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Marine Ecology Progress Series

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MEPS 614:91-109 (2019)  -  DOI:

Glass sponge grounds on the Scotian Shelf and their associated biodiversity

Nickolas Hawkes1, Michelle Korabik2, Lindsay Beazley2,*, Hans Tore Rapp1,3, Joana R. Xavier1,4, Ellen Kenchington2

1Department of Biological Sciences and K.G. Jebsen Centre for Deep-Sea Research, University of Bergen, PO Box 7803, 5020 Bergen, Norway
2Department of Fisheries and Oceans, Bedford Institute of Oceanography, Dartmouth, Nova Scotia B2Y 4A2, Canada
3NORCE, Norwegian Research Centre, NORCE Environment, Nygårdsgaten 112, 5008 Bergen, Norway
4CIIMAR - Interdisciplinary Centre of Marine and Environmental Research, University of Porto, Terminal de Cruzeiros do Porto de Leixões, Av. General Norton de Matos s/n, 4450-208 Matosinhos, Portugal
*Corresponding author:

ABSTRACT: Emerald Basin on the Scotian Shelf off Nova Scotia, Canada, is home to a globally unique population of the glass sponge Vazella pourtalesi. Through the analysis of both in situ photographs and trawl catch data from annual multispecies bottom-trawl surveys, we examined community composition, species density, and abundance of epibenthos and fish associated with V. pourtalesi compared to locations without this sponge. Using generalized linear models and analysis of similarities, the importance of V. pourtalesi in enhancing species density and abundance of the associated epibenthic community was assessed against that of the hard substrate on which it settles. Our results indicated that the megafaunal assemblage associated with V. pourtalesi was significantly different in composition and higher in species density and abundance compared to locations without V. pourtalesi. Analysis of similarity of trawl catch data indicated that fish communities associated with the sponge grounds are significantly different from those without V. pourtalesi, although no species were found exclusively on the sponge grounds. Our study provides further evidence of the role played by sponge grounds in shaping community structure and biodiversity of associated deep-sea epibenthic and fish communities. The mechanism for biodiversity enhancement within the sponge grounds formed by V. pourtalesi is likely the combined effect of both the sponge itself and its attachment substrate, which together comprise the habitat of the sponge grounds. We also discuss the role of habitat provision between the mixed-species tetractinellid sponges of the Flemish Cap and the monospecific glass sponge grounds of Emerald Basin.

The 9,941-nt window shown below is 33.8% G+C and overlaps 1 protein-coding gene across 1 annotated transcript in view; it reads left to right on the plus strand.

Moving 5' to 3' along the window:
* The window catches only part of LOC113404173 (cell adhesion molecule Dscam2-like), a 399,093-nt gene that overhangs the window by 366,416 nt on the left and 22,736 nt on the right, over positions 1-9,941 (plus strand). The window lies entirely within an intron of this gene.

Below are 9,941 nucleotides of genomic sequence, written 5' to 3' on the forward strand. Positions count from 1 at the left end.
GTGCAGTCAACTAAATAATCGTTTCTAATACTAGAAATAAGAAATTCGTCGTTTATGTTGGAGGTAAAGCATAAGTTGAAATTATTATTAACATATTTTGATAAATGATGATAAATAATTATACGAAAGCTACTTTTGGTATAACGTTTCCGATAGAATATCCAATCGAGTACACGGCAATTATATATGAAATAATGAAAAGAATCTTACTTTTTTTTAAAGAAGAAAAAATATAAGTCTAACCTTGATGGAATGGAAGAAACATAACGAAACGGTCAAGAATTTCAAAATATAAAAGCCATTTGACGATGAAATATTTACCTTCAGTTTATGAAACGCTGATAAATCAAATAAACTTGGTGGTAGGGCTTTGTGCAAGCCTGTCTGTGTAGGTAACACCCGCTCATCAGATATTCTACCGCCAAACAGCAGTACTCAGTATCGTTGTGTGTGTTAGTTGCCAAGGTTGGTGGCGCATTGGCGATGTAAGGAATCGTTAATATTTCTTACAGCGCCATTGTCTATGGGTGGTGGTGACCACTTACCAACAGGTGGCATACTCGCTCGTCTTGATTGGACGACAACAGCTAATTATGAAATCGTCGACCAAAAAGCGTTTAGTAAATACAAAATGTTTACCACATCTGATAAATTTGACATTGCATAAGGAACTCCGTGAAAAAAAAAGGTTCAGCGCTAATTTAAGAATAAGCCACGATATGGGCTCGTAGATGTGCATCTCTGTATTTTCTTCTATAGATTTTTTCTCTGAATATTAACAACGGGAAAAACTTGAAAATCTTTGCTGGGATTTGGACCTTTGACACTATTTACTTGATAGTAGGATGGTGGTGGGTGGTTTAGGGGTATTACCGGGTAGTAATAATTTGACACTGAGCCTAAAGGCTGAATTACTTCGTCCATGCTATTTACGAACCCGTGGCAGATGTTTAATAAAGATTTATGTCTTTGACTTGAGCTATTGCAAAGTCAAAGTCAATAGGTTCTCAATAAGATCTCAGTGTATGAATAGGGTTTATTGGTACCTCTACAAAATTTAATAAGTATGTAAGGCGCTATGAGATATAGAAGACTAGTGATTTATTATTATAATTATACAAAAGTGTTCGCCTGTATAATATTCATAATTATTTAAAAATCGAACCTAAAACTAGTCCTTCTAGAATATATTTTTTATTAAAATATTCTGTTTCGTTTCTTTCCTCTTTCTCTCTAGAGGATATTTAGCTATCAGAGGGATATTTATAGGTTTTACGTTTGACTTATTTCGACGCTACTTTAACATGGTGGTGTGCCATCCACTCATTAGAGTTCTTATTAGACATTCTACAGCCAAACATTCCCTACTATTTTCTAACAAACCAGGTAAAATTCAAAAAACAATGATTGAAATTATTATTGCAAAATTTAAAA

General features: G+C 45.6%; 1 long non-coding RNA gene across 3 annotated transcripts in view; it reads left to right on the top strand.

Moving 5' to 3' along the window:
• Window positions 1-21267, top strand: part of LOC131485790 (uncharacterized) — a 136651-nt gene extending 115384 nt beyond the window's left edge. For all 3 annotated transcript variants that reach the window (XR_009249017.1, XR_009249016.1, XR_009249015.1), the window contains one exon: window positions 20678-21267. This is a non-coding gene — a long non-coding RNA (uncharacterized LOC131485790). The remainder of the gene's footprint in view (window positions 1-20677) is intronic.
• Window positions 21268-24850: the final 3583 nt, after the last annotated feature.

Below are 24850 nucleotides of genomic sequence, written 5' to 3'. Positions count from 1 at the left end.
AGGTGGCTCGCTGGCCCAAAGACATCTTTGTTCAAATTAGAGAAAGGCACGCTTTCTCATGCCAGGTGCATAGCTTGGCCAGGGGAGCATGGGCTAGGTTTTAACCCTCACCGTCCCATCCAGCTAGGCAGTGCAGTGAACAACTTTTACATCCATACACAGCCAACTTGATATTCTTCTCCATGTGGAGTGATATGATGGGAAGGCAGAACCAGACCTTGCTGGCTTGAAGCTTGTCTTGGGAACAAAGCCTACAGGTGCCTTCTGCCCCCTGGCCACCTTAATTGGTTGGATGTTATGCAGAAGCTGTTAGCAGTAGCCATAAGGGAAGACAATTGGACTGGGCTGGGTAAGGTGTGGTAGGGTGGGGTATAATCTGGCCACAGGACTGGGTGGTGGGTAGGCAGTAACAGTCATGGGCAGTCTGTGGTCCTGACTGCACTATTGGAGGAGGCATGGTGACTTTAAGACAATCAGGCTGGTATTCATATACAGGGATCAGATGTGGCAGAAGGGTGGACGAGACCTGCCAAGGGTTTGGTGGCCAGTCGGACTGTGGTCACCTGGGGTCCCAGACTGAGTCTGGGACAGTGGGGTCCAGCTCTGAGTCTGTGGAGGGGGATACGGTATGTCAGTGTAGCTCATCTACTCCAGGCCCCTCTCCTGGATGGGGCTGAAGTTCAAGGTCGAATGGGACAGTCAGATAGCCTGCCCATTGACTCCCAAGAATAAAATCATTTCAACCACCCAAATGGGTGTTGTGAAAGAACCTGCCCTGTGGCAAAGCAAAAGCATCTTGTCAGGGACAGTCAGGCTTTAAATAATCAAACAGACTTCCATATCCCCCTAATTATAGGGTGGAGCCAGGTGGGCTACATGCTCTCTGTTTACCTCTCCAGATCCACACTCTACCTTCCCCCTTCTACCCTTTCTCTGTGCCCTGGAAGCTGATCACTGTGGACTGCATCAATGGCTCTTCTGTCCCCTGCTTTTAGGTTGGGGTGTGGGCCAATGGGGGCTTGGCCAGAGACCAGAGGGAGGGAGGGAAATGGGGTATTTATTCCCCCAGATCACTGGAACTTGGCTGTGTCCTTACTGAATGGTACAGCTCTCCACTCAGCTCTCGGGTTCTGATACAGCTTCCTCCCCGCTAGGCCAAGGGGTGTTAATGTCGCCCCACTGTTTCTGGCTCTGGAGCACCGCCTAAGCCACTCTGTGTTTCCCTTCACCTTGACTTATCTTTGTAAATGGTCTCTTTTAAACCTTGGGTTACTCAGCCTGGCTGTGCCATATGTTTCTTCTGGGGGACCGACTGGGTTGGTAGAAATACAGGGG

KEY WORDS: Vazella pourtalesi · Hexactinellida · Epibenthic megafauna · Diversity

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Cite this article as: Hawkes N, Korabik M, Beazley L, Rapp HT, Xavier JR, Kenchington E (2019) Glass sponge grounds on the Scotian Shelf and their associated biodiversity. Mar Ecol Prog Ser 614:91-109.

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